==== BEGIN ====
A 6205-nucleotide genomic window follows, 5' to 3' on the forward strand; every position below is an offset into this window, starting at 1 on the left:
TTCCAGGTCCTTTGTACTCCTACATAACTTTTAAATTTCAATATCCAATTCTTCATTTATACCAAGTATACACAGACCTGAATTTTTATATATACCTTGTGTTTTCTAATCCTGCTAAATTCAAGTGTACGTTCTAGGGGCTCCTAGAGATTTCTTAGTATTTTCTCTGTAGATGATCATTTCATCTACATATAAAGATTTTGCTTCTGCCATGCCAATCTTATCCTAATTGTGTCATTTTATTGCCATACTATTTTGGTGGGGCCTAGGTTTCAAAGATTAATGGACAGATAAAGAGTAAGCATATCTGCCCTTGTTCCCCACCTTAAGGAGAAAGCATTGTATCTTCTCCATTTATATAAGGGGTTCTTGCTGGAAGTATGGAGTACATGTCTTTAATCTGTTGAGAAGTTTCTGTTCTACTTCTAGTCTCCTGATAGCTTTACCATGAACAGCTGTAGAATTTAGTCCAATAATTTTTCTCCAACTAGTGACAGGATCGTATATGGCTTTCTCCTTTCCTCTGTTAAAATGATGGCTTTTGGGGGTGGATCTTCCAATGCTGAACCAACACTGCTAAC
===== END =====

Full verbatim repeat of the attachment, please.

A 6205-nucleotide genomic window follows, 5' to 3' on the forward strand; every position below is an offset into this window, starting at 1 on the left:
TTCCAGGTCCTTTGTACTCCTACATAACTTTTAAATTTCAATATCCAATTCTTCATTTATACCAAGTATACACAGACCTGAATTTTTATATATACCTTGTGTTTTCTAATCCTGCTAAATTCAAGTGTACGTTCTAGGGGCTCCTAGAGATTTCTTAGTATTTTCTCTGTAGATGATCATTTCATCTACATATAAAGATTTTGCTTCTGCCATGCCAATCTTATCCTAATTGTGTCATTTTATTGCCATACTATTTTGGTGGGGCCTAGGTTTCAAAGATTAATGGACAGATAAAGAGTAAGCATATCTGCCCTTGTTCCCCACCTTAAGGAGAAAGCATTGTATCTTCTCCATTTATATAAGGGGTTCTTGCTGGAAGTATGGAGTACATGTCTTTAATCTGTTGAGAAGTTTCTGTTCTACTTCTAGTCTCCTGATAGCTTTACCATGAACAGCTGTAGAATTTAGTCCAATAATTTTTCTCCAACTAGTGACAGGATCGTATATGGCTTTCTCCTTTCCTCTGTTAAAATGATGGCTTTTGGGGGTGGATCTTCCAATGCTGAACCAACACTGCTAAC